Date of Award

Spring 4-22-1987

Document Type


Degree Name

Master of Science (MS)


Department of Geology and Geophysics

First Advisor

Sen Gupta, Barun

Second Advisor

Shiebout, Judith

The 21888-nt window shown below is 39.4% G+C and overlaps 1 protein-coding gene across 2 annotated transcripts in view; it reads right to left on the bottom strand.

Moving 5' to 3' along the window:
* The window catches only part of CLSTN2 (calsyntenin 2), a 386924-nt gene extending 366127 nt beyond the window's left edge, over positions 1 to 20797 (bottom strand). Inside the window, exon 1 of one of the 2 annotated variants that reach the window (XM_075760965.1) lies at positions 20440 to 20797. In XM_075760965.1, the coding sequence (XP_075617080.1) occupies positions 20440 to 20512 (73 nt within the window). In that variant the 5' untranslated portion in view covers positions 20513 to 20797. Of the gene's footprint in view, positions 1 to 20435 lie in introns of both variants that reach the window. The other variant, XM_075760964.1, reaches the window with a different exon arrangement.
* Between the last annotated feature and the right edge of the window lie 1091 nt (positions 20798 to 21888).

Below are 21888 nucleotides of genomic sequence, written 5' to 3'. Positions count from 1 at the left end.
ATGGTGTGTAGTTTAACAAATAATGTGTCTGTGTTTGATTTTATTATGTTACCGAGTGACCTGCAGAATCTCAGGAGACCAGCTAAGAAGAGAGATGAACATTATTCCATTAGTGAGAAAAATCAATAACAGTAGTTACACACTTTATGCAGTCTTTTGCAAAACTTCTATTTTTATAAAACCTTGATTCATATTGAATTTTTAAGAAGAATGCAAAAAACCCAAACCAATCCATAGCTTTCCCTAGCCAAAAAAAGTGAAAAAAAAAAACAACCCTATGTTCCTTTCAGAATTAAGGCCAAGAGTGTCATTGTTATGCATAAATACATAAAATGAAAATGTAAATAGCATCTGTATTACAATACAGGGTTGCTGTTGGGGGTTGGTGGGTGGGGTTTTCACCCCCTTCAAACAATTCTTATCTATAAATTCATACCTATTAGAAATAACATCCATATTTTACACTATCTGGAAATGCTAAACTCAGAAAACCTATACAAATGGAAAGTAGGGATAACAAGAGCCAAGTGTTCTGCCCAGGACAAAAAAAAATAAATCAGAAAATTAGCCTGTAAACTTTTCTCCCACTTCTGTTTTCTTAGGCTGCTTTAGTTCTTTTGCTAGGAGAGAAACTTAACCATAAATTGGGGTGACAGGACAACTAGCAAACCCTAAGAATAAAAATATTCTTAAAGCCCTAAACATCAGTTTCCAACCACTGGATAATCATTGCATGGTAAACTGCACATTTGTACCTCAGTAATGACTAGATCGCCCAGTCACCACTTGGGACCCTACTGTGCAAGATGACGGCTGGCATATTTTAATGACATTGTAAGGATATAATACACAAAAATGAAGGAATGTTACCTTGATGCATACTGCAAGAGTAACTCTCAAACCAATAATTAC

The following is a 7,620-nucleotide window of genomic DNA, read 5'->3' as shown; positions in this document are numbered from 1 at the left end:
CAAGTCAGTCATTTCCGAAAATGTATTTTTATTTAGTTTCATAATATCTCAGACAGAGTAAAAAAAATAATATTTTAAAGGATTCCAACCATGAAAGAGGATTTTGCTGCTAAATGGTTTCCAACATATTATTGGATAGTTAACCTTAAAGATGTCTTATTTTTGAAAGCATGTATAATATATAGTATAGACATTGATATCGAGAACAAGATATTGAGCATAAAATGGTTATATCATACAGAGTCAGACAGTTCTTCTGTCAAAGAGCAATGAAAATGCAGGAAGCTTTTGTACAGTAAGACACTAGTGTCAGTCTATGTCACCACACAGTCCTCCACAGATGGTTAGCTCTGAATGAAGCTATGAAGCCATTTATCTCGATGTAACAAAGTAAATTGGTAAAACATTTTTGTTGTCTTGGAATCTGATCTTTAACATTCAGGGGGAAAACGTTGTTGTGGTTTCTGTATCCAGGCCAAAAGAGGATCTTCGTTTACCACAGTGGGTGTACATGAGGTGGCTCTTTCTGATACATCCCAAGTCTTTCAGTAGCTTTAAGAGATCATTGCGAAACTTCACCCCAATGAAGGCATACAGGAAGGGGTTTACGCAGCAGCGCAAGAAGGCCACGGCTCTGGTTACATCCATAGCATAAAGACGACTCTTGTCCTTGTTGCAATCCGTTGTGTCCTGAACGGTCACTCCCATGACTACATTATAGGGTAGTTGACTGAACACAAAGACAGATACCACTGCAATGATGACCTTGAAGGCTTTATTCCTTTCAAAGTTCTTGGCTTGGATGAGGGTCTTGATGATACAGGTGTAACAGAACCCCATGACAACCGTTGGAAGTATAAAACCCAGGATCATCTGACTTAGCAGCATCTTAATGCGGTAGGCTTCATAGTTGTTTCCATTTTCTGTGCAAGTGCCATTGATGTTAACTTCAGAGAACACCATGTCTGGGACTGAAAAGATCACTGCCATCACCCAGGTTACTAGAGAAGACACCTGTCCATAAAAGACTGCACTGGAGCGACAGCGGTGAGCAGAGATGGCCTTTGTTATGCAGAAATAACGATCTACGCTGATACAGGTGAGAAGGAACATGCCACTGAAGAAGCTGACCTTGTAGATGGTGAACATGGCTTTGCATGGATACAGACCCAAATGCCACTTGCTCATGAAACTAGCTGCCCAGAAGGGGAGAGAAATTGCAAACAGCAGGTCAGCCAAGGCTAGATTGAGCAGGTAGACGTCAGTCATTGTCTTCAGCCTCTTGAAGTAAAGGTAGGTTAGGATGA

The recent benthic foraminifera 1 fauna of the continental margins of Mexico (Gulf of Campeche and Gulf of Tehuantepec) was studied. Surficial sediment samples (lOcc) were collected using a Shipeck dredge and were stained with Sudan Black "B" in order to differentiate the living fauna from the death assemblage. In the 41 samples from the Gulf of Campeche, 279 species were found in the total assemblage in water depths ranging from 9 to 586 m. In the 22 samples in the Gulf of Tehuantepec, 132 species were identified from the total assemblage in water depths of 20 to 180 m. A total of 175 species were found alive in the Gulf of Campeche compared to the 70 found in the Gulf of Tehuantepec. Shannon-Wiener values indicated that the Gulf of Campeche species diversity was higher than that of the Gulf of Tehuantepec. However, living and total faunas in both areas follow the same diversity trends in relation to water depth. Even though the samples from Tehuantepec show lower diversity, the fauna shows a more uniform distribution in terms of evenness (E). The observed diversity trends could be explained by the Time Stability Theory. Based on water depth, the following three assemblages were found in both the Gulf of Campeche and the Gulf of Tehuantepec: Inner neritic (less than 50 m), central and outer neritic (50-150 m), and upper bathyal. Even though assemblages of the two areas are different at the species level, there are similarities at the generic level. The cluster analysis provided a better correlation in both areas between total faunas and water depths. For the living fauna in Campeche, sediment distribution was correlated with faunal distribution. In Tehuantepec, the distribution of the dominant species Hanzawaia nitidula is strongly reflected in the structure of the dendrogram.



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